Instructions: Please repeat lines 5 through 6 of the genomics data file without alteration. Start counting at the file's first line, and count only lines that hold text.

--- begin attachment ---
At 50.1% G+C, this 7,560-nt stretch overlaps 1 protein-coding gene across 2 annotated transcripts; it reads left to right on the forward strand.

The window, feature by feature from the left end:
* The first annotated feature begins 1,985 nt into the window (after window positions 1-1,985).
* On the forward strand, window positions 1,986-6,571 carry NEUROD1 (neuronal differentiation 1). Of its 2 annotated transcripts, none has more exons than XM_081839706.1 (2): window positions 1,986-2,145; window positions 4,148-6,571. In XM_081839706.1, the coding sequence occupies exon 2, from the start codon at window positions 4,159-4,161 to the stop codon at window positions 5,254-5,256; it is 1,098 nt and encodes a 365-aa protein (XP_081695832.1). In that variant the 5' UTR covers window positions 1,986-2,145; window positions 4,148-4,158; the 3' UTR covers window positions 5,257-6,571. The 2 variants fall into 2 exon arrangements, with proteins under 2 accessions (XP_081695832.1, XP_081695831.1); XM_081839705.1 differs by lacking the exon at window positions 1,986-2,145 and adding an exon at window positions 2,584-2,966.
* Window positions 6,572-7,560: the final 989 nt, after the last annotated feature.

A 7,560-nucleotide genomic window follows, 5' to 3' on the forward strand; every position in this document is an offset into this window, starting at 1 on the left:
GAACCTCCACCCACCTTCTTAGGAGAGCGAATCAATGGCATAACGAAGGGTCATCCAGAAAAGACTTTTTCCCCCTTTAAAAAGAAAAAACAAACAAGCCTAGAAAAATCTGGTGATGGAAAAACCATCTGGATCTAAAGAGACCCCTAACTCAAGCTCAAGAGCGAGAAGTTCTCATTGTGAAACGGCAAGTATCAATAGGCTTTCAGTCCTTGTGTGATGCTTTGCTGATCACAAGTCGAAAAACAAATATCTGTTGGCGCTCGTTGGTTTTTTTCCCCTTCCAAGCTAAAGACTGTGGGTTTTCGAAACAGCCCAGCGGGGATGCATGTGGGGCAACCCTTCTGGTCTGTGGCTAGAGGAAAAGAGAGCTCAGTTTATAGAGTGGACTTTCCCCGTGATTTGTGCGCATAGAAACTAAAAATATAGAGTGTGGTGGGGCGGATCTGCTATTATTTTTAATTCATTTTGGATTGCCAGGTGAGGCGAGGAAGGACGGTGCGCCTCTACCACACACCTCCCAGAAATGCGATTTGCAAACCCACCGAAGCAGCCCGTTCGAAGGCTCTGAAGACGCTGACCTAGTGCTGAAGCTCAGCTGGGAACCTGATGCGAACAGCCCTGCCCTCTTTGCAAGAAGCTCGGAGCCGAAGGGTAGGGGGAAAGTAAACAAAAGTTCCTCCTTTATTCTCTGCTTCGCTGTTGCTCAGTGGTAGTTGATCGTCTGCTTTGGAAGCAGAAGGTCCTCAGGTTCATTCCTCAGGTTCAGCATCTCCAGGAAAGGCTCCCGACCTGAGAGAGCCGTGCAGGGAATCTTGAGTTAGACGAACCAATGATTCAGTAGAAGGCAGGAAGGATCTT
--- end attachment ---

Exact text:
* Window positions 6,572-7,560: the final 989 nt, after the last annotated feature.

A 7,560-nucleotide genomic window follows, 5' to 3' on the forward strand; every position in this document is an offset into this window, starting at 1 on the left: